Then dessert: warm, dense bread pudding with a toffee sauce. The main ingredient must be butter and the pudding has been cooked for hours, or so it seems. Unfortunately, it doesn't last for hours.
Even farther off the beaten track for tourists is Ralph's on the Park, a handsome restaurant in a fine old structure in the Mid-City neighborhood. This is about 3 1/2 miles north of the French Quarter, easily reached by taxi, in a neighborhood that is part of the real city, not the tourist attraction.
A trombone player performs at Donna's jazz club in New Orleans.
(Chris Graythen - Getty Images For The Washington Post)
Here good food and history are combined. The first restaurant in this balconied, two-story building opened in 1860. In the early 20th century its owner, Frank LaMothe, advertised his eatery in the Blue Book, the directory of whorehouses in fabled Storyville, New Orleans' red light district on the edge of its oldest black neighborhood.
Ralph is Ralph Brennan, a member of the restaurant family whose flagship establishment is Brennan's on Royal Street in the French Quarter, which entertains diners 550 at a time. The smaller Ralph's opened at the end of 2003 and is a big favorite with locals. Nearly every seat appeared taken on the Sunday night we were there.
The chef, who has his own 40-acre farm, offers original variations on familiar New Orleans themes and relies more on the tastes of his ingredients than on the sauces and spices applied liberally elsewhere. His Oysters Ralph were a good example: simple broiled local oysters topped with a little jalapeño cream on a bed of spinach. Delicious. He breads drum, a Gulf of Mexico fish with moist flesh, in buttered crumbs and bakes it to juicy perfection. Desserts are magnificent as well, such as the fresh pineapple crisp, in a butter-crumb crust, with vanilla bean ice cream and a sweet rum sauce.
See the town, and look at it carefully. There is no richer collection of domestic architecture in the country.
If you're making a first visit, start with the most famous bit, the French Quarter, laid out by a French engineer named Adrian de Pauger in 1721, more than half a century before Pierre L'Enfant drew his plan for Washington. With a good guidebook, you can spend many happy hours here. Similarly, the Garden District west of the Quarter, out the St. Charles Avenue streetcar line, can absorb a long day of walking and gaping at Greek Revival mansions built by the newly rich of early 19th-century New Orleans.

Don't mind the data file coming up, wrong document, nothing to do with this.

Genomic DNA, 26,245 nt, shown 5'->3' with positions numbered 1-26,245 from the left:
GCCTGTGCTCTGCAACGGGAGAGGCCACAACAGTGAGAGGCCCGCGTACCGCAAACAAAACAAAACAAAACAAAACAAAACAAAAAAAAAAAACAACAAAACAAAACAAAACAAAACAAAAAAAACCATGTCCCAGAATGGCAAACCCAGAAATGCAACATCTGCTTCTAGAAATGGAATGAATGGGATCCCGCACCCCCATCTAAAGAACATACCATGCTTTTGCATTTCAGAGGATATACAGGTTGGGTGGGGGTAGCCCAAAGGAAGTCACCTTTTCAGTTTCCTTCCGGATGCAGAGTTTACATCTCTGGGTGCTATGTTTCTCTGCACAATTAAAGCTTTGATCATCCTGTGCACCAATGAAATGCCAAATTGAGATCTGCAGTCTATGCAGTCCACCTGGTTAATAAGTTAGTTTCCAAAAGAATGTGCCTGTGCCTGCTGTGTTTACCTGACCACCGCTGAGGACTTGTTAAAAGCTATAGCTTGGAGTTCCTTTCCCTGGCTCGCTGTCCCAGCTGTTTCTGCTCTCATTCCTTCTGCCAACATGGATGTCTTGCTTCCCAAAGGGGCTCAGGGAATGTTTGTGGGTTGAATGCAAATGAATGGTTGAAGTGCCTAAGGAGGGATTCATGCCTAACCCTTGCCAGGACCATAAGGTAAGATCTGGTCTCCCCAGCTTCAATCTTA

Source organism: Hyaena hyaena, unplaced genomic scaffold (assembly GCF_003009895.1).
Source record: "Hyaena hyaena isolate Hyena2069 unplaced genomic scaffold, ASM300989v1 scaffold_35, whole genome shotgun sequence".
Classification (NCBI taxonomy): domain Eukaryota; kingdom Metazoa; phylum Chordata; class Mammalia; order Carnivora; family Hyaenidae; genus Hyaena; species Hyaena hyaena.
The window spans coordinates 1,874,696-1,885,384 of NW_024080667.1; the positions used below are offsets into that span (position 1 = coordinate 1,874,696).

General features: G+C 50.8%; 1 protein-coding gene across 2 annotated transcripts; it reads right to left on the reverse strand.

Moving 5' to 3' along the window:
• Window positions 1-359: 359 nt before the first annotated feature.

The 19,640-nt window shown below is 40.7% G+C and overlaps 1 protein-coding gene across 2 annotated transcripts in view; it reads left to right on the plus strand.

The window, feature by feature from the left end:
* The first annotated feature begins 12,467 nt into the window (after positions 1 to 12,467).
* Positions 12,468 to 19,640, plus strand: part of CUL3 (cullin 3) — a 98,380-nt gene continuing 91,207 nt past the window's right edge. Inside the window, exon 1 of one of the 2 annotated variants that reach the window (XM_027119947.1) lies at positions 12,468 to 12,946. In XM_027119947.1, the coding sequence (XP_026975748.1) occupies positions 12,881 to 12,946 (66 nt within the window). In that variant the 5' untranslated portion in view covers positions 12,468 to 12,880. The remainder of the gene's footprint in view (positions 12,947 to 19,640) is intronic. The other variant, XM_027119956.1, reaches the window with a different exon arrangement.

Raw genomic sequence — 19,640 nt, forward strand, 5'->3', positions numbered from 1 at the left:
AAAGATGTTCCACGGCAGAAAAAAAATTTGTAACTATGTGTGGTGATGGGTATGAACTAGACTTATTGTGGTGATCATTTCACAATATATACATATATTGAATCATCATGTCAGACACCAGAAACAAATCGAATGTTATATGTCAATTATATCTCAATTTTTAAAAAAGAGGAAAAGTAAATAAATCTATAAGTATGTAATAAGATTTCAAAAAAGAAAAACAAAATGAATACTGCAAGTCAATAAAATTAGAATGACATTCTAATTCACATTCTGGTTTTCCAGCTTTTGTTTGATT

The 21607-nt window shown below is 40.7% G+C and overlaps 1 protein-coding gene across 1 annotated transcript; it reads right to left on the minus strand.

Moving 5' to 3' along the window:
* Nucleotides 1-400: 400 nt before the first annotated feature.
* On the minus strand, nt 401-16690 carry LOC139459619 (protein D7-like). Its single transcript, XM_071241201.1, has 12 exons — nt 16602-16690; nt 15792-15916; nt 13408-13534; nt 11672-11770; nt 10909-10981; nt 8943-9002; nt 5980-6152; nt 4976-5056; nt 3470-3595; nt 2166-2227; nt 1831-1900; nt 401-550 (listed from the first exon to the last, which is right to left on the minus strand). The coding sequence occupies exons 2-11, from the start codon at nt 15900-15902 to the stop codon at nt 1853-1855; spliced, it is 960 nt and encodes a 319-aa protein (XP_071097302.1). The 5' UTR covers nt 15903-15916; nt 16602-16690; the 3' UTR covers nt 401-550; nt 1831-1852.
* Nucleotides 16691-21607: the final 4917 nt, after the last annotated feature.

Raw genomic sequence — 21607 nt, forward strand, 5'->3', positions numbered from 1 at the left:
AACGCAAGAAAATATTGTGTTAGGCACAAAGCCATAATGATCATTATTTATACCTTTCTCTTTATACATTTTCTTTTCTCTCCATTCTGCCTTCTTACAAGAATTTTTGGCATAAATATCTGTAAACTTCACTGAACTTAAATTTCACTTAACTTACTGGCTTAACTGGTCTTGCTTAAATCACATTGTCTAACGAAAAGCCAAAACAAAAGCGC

But there is a great deal more to New Orleans than these famous areas. We rented a car for two days, which made it easy to look with some care at half a dozen neighborhoods, from Bywater in the east to Uptown and Riverbend (home of Tulane University) in the west, to City Park and Lake Pontchartrain in the north.
I particularly recommend the Tremé District, the old black neighborhood to the north of the French Quarter's eastern half, and Faubourg Marigny and Bywater to the east, along the levee that marks the bank of the Mississippi. (For much of the year, the river is above the level of the flat city; only the levees, giant humps of earth, prevent constant flooding.)
The Tremé District, sometimes called Faubourg Tremé, is the oldest black neighborhood in America. The many free blacks who lived in the city, beginning in the 18th century, migrated to this neighborhood during the 19th. Many owned property -- something permitted to New Orleans' black residents but denied to African Americans in most parts of the country, particularly the South, of course. Until the 1960s, the main thoroughfare, Claiborne Avenue, was a kind of black Broadway, according to Lolis Eric Elie, columnist for the Times-Picayune and a student of his city's past. Lined with fine old trees, busy with commerce and social life, home to restaurants and clubs, Claiborne Avenue was the happening place. Then all this was torn down to make way for an elevated interstate highway, the curse of 1960s-style "progress."
Tremé is still a black neighborhood with an interesting architectural mix. Shotgun houses predominate -- narrow one- and two-story wooden structures whose small ends face the street. The original shotguns had no hallways, just a series of rooms from front to back; the kitchen was usually the last one. Now finely restored and gentrified houses sit cheek by jowl with dilapidated ones.